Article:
Alternatively, the government could introduce a new appointment system to depoliticise the process. At the Más Democracia citizen initiative, of which I am a member, we propose that there should be a clear list of required competencies for people who want to become members of the Judicial Council. An independent professional body based in the Ombudsman office should preselect a long list of candidates for the Council. From these candidates, 20 people would be selected randomly, considering aspects such as gender equality. These would then go through a parliamentary hearing before becoming members of the Judicial Council.
The Spanish government was particularly angered by the comparison to countries like Poland or Hungary, who have a track record of dismantling judicial independence and undermining the rule of law. Is Spain at danger of going down this road?
Firstly, it is important to remember that the government has already decided to drop the reforms. Secondly, we do not have the problems that Hungary and Poland have with conservative governments weaponizing anti-communism to push their own agenda. Some are worried about Podemos being a part of the ruling coalition, given its statements against judges and the perceived conservatism of the judiciary, but this has not led to any concrete actions to undermine the judiciary.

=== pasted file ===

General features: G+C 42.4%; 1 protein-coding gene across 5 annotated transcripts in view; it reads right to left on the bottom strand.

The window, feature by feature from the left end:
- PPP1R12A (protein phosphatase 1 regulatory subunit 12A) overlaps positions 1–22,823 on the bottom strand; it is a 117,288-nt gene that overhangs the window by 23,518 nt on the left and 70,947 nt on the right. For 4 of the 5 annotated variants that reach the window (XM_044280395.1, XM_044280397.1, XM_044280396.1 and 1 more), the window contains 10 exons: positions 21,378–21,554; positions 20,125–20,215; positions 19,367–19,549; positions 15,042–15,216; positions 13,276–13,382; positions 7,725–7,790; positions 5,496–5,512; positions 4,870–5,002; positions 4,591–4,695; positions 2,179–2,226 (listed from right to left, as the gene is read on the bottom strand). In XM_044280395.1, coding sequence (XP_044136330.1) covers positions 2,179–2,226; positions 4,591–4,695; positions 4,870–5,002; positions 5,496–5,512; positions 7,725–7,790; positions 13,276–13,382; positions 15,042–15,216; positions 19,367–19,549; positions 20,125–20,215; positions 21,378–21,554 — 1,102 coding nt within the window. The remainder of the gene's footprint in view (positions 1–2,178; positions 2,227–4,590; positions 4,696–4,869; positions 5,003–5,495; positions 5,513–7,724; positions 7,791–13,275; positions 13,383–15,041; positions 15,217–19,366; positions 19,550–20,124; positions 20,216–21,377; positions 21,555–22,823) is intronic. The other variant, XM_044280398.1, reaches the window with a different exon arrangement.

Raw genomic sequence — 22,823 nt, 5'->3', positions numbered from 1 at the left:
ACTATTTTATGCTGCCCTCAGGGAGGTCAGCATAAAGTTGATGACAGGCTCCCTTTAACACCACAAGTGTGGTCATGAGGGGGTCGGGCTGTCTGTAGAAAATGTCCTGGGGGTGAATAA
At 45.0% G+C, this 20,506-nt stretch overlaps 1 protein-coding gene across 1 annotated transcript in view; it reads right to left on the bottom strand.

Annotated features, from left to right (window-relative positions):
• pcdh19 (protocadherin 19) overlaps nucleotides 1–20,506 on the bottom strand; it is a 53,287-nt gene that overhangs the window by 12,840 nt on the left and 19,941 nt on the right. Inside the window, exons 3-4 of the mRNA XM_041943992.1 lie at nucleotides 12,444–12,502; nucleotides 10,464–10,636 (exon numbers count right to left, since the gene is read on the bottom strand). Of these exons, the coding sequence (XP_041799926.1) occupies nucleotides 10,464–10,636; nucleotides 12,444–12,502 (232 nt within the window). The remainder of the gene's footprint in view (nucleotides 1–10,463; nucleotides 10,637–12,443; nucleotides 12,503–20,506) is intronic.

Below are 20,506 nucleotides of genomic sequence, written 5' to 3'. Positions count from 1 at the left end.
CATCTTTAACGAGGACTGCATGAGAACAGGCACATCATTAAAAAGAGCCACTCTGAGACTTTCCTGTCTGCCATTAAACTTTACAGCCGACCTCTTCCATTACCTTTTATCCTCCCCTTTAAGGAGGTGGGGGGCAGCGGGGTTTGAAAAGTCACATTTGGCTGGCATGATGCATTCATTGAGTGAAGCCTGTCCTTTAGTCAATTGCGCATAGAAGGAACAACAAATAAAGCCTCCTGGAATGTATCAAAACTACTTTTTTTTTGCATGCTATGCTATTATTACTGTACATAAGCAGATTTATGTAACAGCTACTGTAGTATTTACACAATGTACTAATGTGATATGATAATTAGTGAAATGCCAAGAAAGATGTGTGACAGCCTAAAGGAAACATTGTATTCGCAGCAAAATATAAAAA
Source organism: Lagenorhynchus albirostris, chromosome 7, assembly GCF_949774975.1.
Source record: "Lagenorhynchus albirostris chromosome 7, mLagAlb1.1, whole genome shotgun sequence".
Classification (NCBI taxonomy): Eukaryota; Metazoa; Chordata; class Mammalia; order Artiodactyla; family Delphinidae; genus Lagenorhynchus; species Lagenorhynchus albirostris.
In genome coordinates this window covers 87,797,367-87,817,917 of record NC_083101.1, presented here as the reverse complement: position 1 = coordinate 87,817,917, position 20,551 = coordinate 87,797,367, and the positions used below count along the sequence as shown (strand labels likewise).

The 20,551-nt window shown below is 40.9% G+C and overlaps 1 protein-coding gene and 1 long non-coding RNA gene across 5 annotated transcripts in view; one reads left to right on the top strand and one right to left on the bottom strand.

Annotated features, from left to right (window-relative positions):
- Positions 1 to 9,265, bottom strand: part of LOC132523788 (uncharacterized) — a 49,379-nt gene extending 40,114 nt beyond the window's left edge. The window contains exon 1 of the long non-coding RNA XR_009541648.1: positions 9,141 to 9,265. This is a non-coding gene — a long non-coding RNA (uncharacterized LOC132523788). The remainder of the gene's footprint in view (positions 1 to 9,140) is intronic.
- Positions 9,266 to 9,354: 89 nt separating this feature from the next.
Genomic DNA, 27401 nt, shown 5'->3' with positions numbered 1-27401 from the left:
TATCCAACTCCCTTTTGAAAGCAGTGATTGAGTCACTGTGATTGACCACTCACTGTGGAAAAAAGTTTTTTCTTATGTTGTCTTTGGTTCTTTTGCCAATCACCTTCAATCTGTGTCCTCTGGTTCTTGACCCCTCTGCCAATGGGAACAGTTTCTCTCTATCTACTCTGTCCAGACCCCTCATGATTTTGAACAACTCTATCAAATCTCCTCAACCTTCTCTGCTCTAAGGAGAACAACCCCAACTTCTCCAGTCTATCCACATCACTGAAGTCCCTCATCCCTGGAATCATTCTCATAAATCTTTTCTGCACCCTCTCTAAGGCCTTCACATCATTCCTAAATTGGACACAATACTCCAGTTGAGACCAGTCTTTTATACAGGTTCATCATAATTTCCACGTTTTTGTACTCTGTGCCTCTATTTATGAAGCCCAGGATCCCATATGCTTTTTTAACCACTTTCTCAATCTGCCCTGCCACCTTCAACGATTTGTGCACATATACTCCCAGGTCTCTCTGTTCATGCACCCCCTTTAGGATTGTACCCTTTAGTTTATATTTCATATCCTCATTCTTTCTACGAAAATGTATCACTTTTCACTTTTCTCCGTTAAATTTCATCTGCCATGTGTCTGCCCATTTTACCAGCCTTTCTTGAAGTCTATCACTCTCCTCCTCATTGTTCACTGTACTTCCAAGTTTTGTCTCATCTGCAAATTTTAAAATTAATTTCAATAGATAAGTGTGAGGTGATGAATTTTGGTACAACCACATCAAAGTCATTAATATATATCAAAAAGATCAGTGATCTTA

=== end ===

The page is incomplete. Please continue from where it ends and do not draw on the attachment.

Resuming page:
Is there an issue of conservative bias in the judiciary as some commentators have noted?
Our judges are indeed more conservative than the average Spanish man or woman, but they tend to be independent and impartial in their judgments. A lot of them are very conservative and Catholic, and some are members of Opus Dei, which actively pushed its members to join the judiciary. However, there is little evidence that this has influenced the judges’ work.
Public perception of judicial independence in Spain is relatively poor compared to other European countries. Why is that?
I think one of the reasons is that the Judicial Council is a very controversial body. Some of its members are former political officeholders. It is a body with a level of politicisation that should be avoided.
But most people do not know how the Judicial Council is appointed. The main reason is probably that we have a strong culture of distrust in public institutions. This is part of our political culture and while the judiciary would need to work hard to improve its public image, it has not done so.